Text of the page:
Planting pace for corn and exports for soybeans begin to turn heads
Midwestern farmers are itching for planters to roll, but will cooler, wetter weather keep them sidelined for a few more days? And are lower U.S. soybean exports to China an unwelcome pattern that is beginning to intensify? Those are two big questions that helped shape grain markets Monday, with corn trading slightly higher, soybeans incurring moderate losses and wheat prices finishing the session with mixed results.
Expect a mixed bag temperature-wise this week, but the central U.S. for the most part will see a lot of cooler-than-normal weather into this weekend. The latest seven-day cumulative precipitation forecast from NOAA shows some drought-replenishing moisture possible in the Northern and Southern Plains and ample rainfall along the East Coast. Parts of Minnesota, Iowa, northern Missouri and western Illinois could receive little to no rainfall between now and April 30, however.
Growing U.S. government debt has Wall St. feeling jitters, with the Dow shedding 89 points in early afternoon trading to 24,344. Energy prices are trading unevenly higher Monday, with crude oil fractionally up, while diesel has grabbed moderate gains and gasoline prices have trended more than 1% higher in early afternoon trading.
Corn prices endured a choppy session but found some support with a positive round of export data and lingering concerns over a slow start to the 2018 planting season. May and July futures each finished 2 cents higher, closing at $3.7850 and $3.8750, respectively.
Corn basis bids were steady to firm Monday, as farmers may have planting ahead of sales on their minds this week. Prices firmed between 1 and 9 cents across multiple Midwestern locations.
The next USDA Crop Progress report is Monday afternoon after the markets close, but a group of trade analysts estimate that 7% of U.S. corn planting is complete, with most of the progress across southern states. The five-year average for this time of year is 14%.
Corn export inspections notched slight improvements from the prior week, with 67.7 million bushels versus 62.1 million bushels. That also bested average trade estimates of 47 million to 66 million bushels, and stays ahead of the weekly rate needed to reach USDA forecasts, now at 57.8 million bushels.
South Korea was the No. 1 destination for corn export inspections last week, with 10.8 million bushels, with 13 additional countries taking at least 1 million bushels apiece.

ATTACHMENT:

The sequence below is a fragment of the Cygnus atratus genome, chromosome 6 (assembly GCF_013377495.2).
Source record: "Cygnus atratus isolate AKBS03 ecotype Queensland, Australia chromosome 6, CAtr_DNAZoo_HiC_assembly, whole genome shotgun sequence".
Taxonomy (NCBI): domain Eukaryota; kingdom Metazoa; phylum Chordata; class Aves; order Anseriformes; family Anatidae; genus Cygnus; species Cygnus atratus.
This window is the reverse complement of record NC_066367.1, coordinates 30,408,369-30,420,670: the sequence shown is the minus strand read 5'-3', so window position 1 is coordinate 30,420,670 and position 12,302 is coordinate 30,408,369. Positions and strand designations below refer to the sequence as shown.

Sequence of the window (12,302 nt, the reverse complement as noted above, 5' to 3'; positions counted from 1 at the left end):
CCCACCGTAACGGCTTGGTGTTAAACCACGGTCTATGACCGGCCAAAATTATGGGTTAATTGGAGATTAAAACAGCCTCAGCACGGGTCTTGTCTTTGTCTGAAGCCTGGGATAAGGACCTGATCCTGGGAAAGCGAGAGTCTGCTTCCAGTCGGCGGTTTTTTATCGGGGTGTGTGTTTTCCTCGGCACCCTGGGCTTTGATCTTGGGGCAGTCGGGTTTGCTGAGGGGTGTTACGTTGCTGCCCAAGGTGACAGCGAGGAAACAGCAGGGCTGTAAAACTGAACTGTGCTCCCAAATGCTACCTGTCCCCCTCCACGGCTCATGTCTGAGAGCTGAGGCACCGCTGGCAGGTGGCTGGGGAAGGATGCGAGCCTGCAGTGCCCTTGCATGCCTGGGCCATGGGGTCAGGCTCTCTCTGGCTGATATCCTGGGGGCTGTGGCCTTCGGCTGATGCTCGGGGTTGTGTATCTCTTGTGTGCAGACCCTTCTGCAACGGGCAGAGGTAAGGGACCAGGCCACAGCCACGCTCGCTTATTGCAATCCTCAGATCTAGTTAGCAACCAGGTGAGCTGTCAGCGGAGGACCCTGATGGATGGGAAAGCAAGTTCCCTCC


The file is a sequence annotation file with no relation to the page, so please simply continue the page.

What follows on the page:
Preliminary volume estimates were for 321,671 contracts, down moderately from Friday’s final count of 376,724.
Soybean prices slumped as low trade expectations for the latest round of USDA export data came to pass. China continues to dial back its purchases, and worries over a continued slump in overall soybean exports pushed May and July futures 8 cents lower to close at $10.2075 and $10.3225, respectively.
Soybean basis bids were largely unchanged Monday, although they inched 2 cents higher at an Ohio elevator and were mixed at Midwestern river terminals – up 5 cents at one Iowa location but down 3 cents at an Illinois location.
Soybean inspections ended up slightly up compared to the prior week, with 17.3 million bushels versus 16.4 million bushels. Trade analysts were expecting another low volume last week, with a guess that ranged between 11 million and 22 million bushels. Last week’s totals didn’t keep up with the weekly rate needed to reach USDA forecasts, now at 24.6 million bushels.
China was the No. 1 destination for soybean export inspections, but only accounted for a little more than one-fourth of the total amount, with 4.7 million bushels.
China’s Ministry of Agriculture and Rural Affairs estimates the country’s output from October 2017 to September 2018 will grow 12.8% year-over-year, with a total production of 536.5 million bushels. China was the world’s No. 1 soybean importer last year, with 3.547 billion bushels.
Canadian canola futures firmed nearly 1%, thanks in part to a weakening Canadian dollar and positive crush margins.
Preliminary volume estimates were for 228,288 contracts, slightly ahead of Friday’s final tally of 225,029.
Wheat prices endured a mixed, choppy session on Monday, with Kansas City futures edging higher, supported by a solid round of export data. But technical maneuvering got the best of Chicago SRW futures, and MGEX spring wheat futures sagged on improved planting forecasts. May Kansas City HRW prices finished a half-cent higher to $5.0250, while May Chicago SRW prices fell 1.75 cents to $4.6150 and May MGEX spring wheat prices tumbled 12 cents to $5.88.
Wheat export inspections last week bested average trade guesses (12 to 20 million bushels,), with 22.8 million bushels. That was moderately higher than the prior week’s total of 18.6 million bushels, and it barely exceeded the weekly rate needed to meet USDA forecasts, now at 22.5 million bushels. Japan was the No. 1 destination, with 4.3 million bushels.
Total Russian grain exports for April are estimated to come in just a hair under March totals, slipping about 1.2% month over month. Those totals include projected wheat exports of 141.6 million bushels.
The latest grain production estimates from Morocco include 176.7 million bushels of soft wheat, 83.8 million bushels of hard wheat and 125.4 million bushels of barley, according to the country’s agriculture ministry. Production exceeds earlier forecasts thanks to rainfall up 16% above average levels this year.
China appears to be swapping sorghum for barley after levying steep tariffs on U.S.-bound sorghum imports. In March, China imported about 40.7 million bushels of barley, which is 22% higher year-over-year. Chinese sorghum imports dipped 21% lower in March, meantime.
China sold 36,700 bushels of its state wheat reserves at auction Monday, which was only 0.05% of the total available for sale.
Preliminary volume estimates were for 167,288 CBOT contracts, up 11% from Friday’s final count of 150,298.